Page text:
Tribunal Criminal Tribunal for the Former Yugoslavia

Page 7337

1 Tuesday, 22nd October 1996.

2 (10.00 a.m.)

3 (Open session)


5 MR. NIEMANN: Thank you, your Honour. Your Honour, at some time

6 convenient to the Chamber today, I would like to raise a matter

7 with the Chamber in closed session in relation to Witness L in

8 which an order applies relating to that. It is a matter for the

9 convenience to the Chamber at some appropriate stage, but

10 preferably as soon as possible.

11 THE PRESIDING JUDGE: Mr. Bos raised that with us and we can meet in

12 closed session after our morning recess, if that is soon enough,

13 is it?

14 MR. NIEMANN: That is convenient, your Honour.

15 THE PRESIDING JUDGE: Mr. Kay, would you call your next witness,

16 please?

17 MR. KAY: I call Jozo Popovic, your Honour.

18 JOZO POPOVIC, called.

19 THE PRESIDING JUDGE: Sir, would you please take the oath that is

20 being handed to you?

21 THE WITNESS [In translation]: I solemnly declare that I will tell

22 the truth, the whole truth and nothing but the truth.

23 (The witness was sworn)

24 THE PRESIDING JUDGE: You may be seated. Thank you.

25 THE WITNESS: Thank you.

26 Examined by MR. KAY

27 THE PRESIDING JUDGE: Mr. Kay, you may begin.

28 MR. KAY: Thank you, your Honour.

Page 7338

1 Q. Is your name Jozo Popovic?

2 A. Yes.

3 Q. What is your job, Mr. Popovic?

4 A. I am a teacher, a teacher.

5 Q. Are you currently a teacher?

6 A. No.

7 Q. When did you stop teaching?

8 A. In'69.

9 Q. Whereabouts do you live?

10 A. I currently live in Kozarac.

11 Q. For how long have you lived in Kozarac?

12 A. Since 1992.

13 Q. Where did you live before then?

14 A. I lived in the village of Bosanska Bojna in the municipality of

15 Velika Kladusa.

16 Q. When did you leave Velika Kladusa to come to the Kozarac region,

17 if you can remember the date?

18 A. Finally, September 15th 1992.

19 Q. I would like you now to look at a map so that we can have these

20 places in mind. Prosecution Exhibit 78, please. If you could

21 just take a few moments, Mr. Popovic, by looking at that map,

22 perhaps locating where Prijedor, Banja Luka and Velika Kladusa

23 are? Then if it could be put on the monitor beside you so that

24 we can point these things out and see them on the screen? There

25 should be a pointer, a steel pointer, on the desk in front of

26 you, Mr. Popovic. If that could be extended and perhaps the map

27 laid flat? If you turn to your right and point on there,

28 first of all, where Banja Luka is. Perhaps if we could come in

Page 7339

1 closer on the map? That is fine. If you could point, first of

2 all, where Banja Luka is?

3 A. Here. [The witness indicated].

4 Q. And where Prijedor is?

5 A. [The witness indicated] Here.

6 Q. And where Velika Kladusa is?

7 A. [The witness indicated] Here.

8 Q. Could the map be moved down the screen a little bit more? Much

9 more than that, so that Velika Kladusa is -- that is fine. Can

10 we go a little bit further into the map? Can we go a little bit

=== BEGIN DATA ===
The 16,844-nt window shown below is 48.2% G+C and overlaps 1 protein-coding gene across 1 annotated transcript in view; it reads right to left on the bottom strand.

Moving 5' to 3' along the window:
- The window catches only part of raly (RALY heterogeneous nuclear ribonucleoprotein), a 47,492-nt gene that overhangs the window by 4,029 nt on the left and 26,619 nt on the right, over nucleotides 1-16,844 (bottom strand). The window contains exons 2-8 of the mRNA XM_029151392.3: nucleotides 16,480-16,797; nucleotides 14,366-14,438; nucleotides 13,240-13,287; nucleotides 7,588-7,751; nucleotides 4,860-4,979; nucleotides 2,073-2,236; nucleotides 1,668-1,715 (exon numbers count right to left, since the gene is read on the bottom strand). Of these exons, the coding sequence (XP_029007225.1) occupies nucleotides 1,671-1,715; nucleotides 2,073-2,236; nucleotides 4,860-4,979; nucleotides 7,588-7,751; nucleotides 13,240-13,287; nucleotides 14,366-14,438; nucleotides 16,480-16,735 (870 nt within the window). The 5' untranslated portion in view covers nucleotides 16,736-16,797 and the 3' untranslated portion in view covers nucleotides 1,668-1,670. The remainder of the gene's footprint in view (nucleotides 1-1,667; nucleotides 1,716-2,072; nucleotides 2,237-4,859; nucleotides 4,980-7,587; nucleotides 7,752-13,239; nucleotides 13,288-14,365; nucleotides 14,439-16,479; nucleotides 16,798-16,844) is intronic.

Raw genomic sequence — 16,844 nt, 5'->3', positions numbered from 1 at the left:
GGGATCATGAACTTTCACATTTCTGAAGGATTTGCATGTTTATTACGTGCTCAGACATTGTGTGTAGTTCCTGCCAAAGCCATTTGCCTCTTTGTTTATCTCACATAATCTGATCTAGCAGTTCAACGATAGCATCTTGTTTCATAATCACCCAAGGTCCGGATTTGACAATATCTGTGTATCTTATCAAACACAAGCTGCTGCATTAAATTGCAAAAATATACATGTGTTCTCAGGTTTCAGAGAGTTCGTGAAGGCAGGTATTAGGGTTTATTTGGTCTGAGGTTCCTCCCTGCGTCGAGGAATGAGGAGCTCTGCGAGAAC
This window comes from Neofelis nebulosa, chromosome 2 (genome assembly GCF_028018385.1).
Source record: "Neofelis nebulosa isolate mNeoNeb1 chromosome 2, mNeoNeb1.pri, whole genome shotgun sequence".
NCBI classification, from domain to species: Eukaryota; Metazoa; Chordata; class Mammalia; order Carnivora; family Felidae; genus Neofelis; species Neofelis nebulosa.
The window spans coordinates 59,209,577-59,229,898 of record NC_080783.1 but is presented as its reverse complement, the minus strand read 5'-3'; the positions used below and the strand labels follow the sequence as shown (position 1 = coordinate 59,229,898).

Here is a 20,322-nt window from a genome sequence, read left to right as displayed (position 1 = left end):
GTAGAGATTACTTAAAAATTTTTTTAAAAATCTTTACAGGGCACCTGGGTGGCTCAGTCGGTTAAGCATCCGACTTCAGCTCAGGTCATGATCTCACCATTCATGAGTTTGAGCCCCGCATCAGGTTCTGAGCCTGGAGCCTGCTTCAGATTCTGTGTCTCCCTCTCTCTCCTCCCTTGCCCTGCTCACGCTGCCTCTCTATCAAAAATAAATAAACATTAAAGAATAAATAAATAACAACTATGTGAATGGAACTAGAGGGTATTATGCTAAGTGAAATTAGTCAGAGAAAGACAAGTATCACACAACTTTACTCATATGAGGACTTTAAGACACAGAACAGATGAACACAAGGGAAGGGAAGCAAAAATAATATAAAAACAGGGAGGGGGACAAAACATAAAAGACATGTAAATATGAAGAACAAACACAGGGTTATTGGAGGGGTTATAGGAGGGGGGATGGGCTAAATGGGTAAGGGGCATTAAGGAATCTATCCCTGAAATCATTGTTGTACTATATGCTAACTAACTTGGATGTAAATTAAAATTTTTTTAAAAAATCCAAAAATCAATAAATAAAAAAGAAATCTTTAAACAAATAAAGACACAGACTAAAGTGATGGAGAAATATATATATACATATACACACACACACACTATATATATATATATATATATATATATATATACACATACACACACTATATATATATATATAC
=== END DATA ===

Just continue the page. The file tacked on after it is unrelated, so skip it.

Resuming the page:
11 further into the map, please? Stop there. Just keep the

12 pointer on Velika Kladusa. Can you tell us where Bosanska Bojna

13 is which is the village you come from?

14 A. It is a bit north of Velika Kladusa, here.

15 Q. Is it between Glina and Velika Kladusa?

16 A. Yes, exactly halfway between.

17 Q. If we can move the map down the screen a little bit more? We

18 can see Glina there. If you just put your pointer on Glina?

19 Thank you. For how many years had you lived in Velika Kladusa?

20 A. I lived in Velika Kladusa since 1964.

21 Q. Were you born in that region?

22 A. No.

23 Q. Which region do you originate from?

24 A. I was born in the village of Otok, the municipality of Ogulin,

25 the Republic of Croatia.

26 Q. What is your date of birth?

27 A. August 10th, 1941.

28 Q. Are you a married man?

Page 7340

1 A. Yes.

2 Q. Can you tell us what your family consists of?

3 A. The members of my family are my wife, Petra, son Sasa, and son

4 Sinisa.

5 Q. Was your wife a teacher as well?

6 A. Yes.

7 Q. When did she stop teaching?

8 A. She virtually has not stopped except for a brief period during

9 -- between June, that is June or July of '92 until August, that

10 is September 1992, when she started working as an educator in

11 Hrnici.

12 Q. When we heard your evidence a moment ago, you said that you

13 stopped teaching in 1969, is that right?

14 A. That is right.

15 Q. What did you do from 1969 onwards?

16 A. For three and a half years I worked temporarily in the Federal

17 Republic of Germany. After 1974 I moved back to Velika Kladusa

18 where I worked in Kladusnica which is a company that provides

19 services.

20 Q. What work were you doing there?

21 A. At the beginning I worked as a receptionist in the Hotel Konak

22 for four months. Then I was a chief receptionist for two

23 months. After that I started working in the personnel

24 department and I was the head of the personnel until 1992.

25 Q. Your son Sasa, how old is he? What is his date of birth?

26 A. Sasa was born on December 5th 1972.

27 Q. Your son Sinisa, what is his date of birth?

28 A. He was born in August 1974.

Page 7341

1 Q. What was the reason for you leaving Bosanska Bojna?

2 A. I left because of the war, because of the war activities.

3 Q. At that time did you leave on your own or with other people?